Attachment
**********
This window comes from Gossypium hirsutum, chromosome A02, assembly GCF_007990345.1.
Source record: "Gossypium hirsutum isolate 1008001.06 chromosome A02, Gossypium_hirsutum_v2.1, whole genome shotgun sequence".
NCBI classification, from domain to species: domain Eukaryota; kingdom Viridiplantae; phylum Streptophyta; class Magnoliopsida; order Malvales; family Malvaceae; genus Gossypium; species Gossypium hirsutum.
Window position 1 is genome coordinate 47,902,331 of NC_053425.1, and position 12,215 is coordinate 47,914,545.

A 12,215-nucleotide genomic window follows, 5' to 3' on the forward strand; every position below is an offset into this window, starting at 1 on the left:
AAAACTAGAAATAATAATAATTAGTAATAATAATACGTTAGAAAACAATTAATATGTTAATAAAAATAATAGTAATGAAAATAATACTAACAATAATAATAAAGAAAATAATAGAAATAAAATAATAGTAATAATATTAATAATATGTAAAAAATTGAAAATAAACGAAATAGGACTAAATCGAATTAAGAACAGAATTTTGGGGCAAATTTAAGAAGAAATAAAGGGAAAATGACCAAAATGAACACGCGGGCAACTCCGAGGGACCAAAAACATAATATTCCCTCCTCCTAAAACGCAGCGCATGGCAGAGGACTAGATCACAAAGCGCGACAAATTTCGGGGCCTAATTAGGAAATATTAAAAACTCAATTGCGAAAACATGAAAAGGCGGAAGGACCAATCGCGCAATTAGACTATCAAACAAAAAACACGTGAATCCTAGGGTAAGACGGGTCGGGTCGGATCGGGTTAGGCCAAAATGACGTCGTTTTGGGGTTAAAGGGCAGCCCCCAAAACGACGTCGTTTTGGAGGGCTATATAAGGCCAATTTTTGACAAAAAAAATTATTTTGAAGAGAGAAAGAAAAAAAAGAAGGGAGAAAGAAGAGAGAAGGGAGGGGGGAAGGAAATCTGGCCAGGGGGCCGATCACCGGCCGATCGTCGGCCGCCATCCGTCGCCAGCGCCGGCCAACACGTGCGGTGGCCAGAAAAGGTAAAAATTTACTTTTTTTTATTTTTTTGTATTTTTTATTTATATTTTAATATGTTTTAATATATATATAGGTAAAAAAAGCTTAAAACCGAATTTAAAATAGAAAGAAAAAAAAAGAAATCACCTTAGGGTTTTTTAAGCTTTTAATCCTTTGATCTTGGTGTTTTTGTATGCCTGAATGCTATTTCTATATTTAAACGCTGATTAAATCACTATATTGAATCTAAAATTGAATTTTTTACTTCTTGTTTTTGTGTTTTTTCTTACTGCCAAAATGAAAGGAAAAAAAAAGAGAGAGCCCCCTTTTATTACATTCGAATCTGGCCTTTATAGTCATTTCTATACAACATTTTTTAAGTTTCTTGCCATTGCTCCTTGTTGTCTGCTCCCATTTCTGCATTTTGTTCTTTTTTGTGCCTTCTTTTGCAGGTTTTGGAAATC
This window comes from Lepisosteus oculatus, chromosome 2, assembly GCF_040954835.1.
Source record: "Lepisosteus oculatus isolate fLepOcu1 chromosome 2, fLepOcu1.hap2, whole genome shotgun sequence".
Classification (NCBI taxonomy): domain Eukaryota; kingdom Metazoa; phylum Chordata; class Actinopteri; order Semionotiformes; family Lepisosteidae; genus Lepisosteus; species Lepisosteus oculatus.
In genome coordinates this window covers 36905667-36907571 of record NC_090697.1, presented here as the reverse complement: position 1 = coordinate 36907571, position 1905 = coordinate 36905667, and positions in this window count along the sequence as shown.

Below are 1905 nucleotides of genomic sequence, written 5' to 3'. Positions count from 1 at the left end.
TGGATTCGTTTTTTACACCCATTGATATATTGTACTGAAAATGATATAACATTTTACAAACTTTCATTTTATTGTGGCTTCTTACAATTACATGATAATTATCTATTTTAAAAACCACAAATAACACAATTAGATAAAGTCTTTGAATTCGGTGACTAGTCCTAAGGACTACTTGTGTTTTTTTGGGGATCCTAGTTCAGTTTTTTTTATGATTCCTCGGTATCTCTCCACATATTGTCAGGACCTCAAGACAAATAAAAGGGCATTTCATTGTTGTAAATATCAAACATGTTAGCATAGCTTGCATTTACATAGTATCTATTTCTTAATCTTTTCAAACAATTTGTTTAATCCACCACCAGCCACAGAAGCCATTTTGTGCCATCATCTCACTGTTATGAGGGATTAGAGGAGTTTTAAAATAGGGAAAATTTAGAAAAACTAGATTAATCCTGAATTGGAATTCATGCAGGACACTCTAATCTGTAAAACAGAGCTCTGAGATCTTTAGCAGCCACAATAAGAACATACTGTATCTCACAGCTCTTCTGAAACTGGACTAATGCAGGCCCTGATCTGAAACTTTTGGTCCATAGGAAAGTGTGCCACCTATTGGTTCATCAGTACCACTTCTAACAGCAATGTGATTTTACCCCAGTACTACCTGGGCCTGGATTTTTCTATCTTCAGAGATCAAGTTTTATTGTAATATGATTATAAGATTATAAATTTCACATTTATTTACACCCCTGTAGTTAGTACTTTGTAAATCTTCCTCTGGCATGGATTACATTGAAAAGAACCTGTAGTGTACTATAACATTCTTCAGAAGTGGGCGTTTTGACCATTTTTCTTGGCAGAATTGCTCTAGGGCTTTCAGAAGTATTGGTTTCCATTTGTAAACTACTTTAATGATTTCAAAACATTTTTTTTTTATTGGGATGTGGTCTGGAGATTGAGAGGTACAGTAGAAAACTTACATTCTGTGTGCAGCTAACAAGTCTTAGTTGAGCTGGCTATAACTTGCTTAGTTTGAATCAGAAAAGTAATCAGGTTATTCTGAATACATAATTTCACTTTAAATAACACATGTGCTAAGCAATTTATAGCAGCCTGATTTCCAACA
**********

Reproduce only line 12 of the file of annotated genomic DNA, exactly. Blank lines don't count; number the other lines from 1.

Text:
TGGATTCGTTTTTTACACCCATTGATATATTGTACTGAAAATGATATAACATTTTACAAACTTTCATTTTATTGTGGCTTCTTACAATTACATGATAATTATCTATTTTAAAAACCACAAATAACACAATTAGATAAAGTCTTTGAATTCGGTGACTAGTCCTAAGGACTACTTGTGTTTTTTTGGGGATCCTAGTTCAGTTTTTTTTATGATTCCTCGGTATCTCTCCACATATTGTCAGGACCTCAAGACAAATAAAAGGGCATTTCATTGTTGTAAATATCAAACATGTTAGCATAGCTTGCATTTACATAGTATCTATTTCTTAATCTTTTCAAACAATTTGTTTAATCCACCACCAGCCACAGAAGCCATTTTGTGCCATCATCTCACTGTTATGAGGGATTAGAGGAGTTTTAAAATAGGGAAAATTTAGAAAAACTAGATTAATCCTGAATTGGAATTCATGCAGGACACTCTAATCTGTAAAACAGAGCTCTGAGATCTTTAGCAGCCACAATAAGAACATACTGTATCTCACAGCTCTTCTGAAACTGGACTAATGCAGGCCCTGATCTGAAACTTTTGGTCCATAGGAAAGTGTGCCACCTATTGGTTCATCAGTACCACTTCTAACAGCAATGTGATTTTACCCCAGTACTACCTGGGCCTGGATTTTTCTATCTTCAGAGATCAAGTTTTATTGTAATATGATTATAAGATTATAAATTTCACATTTATTTACACCCCTGTAGTTAGTACTTTGTAAATCTTCCTCTGGCATGGATTACATTGAAAAGAACCTGTAGTGTACTATAACATTCTTCAGAAGTGGGCGTTTTGACCATTTTTCTTGGCAGAATTGCTCTAGGGCTTTCAGAAGTATTGGTTTCCATTTGTAAACTACTTTAATGATTTCAAAACATTTTTTTTTTATTGGGATGTGGTCTGGAGATTGAGAGGTACAGTAGAAAACTTACATTCTGTGTGCAGCTAACAAGTCTTAGTTGAGCTGGCTATAACTTGCTTAGTTTGAATCAGAAAAGTAATCAGGTTATTCTGAATACATAATTTCACTTTAAATAACACATGTGCTAAGCAATTTATAGCAGCCTGATTTCCAACA